12:52pm

Tue May 29, 2012
Music Reviews

Anti-Virtuoso Piano, Delicate And Despoiled

Originally published on Tue May 29, 2012 1:11 pm

The death of a great musician ripples through the jazz community. It's a special loss to those improvisers we might call immediate survivors: working partners who'll miss that special interaction with a singular musician.

In his late phase, Paul Motian had reduced drumming to essences, or a mere suggestion — to a concentrated, rarefied level where an isolated rustle might bear all the weight, like a single brushstroke on a white canvas. In the end, Motian personified the idea of the right minimal gesture. In the months since he passed away last November, a couple of Motian's last trio recordings have been released posthumously, including one led by his favorite New York pianist, Masabumi Kikuchi. Sunrise puts Kikuchi in like-minded company.

Like Motian, Kikuchi has his own anti-virtuoso thing going. He recently told an interviewer, "I don't have any technique," and you know what he means: It's as if he's renounced it. Of course, he showed some chops on records he made in Japan in the 1960s, but even back then he could be elliptical.

Masabumi Kikuchi is a sort of outsider artist in jazz — an odd way to describe someone who's lived for decades within walking distance of the Village Vanguard where he's often performed. Over that time, he's stripped all the frills from his playing. His improvised line can be exquisitely delicate, but then he'll despoil it, disturbing the calm surface, splattering the canvas. He's also the best and worst of pianists who sing along with themselves; his hazy voice is like a walkie-talkie transmission from the moon. It's too weird to dislike.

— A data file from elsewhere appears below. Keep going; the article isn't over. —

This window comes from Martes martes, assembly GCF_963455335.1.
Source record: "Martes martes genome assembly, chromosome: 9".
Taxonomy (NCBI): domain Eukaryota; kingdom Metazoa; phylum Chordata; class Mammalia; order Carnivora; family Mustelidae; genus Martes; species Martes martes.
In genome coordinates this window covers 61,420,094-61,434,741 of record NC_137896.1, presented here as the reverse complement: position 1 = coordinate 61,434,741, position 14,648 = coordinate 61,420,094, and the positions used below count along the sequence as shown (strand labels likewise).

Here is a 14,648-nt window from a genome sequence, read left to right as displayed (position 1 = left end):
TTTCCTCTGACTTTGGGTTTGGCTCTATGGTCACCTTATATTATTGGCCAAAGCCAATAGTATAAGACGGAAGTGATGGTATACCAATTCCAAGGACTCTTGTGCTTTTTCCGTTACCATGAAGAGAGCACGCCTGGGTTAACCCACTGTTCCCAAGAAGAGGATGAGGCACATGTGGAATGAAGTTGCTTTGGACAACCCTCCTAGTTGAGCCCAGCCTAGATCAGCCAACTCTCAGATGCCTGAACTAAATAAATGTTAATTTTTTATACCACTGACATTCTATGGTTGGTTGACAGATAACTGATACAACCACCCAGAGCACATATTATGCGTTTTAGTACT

A pianist who makes unpredictable moves poses special challenges to a bass player. Some would try to guess where he's headed and meet him there, while others might play a fully independent part. Thomas Morgan — in recent years the bassist of choice for Motian, Kikuchi and many others — at times does something more challenging. He inserts his own notes into Kikuchi's line where he hears an opening, fusing piano and bass into one voice. Morgan might even finish the pianist's thought.

The music on Sunrise was improvised from scratch, though sometimes the pianist seems to have a melody in mind. One piece sounds like he's riffing on his old boss Gil Evans' theme "La Nevada." These improvisations can be very beautiful even when they take bizarre turns. The players may pull up short just when they get a groove going, so even the endings might erupt out of nowhere.

Copyright 2012 National Public Radio. To see more, visit http://www.npr.org/.

Transcript

TERRY GROSS, HOST:

When drummer Paul Motian passed away last November, it inspired an outpouring of grief from jazz listeners and musicians. In the months since, a couple of Motian's last trio recordings have been posthumously released, including one by his favorite New York pianist Masabumi Kikuchi. Jazz critic Kevin Whitehead says Kikuchi and Motian were a perfect fit.

(SOUNDBITE OF MUSIC)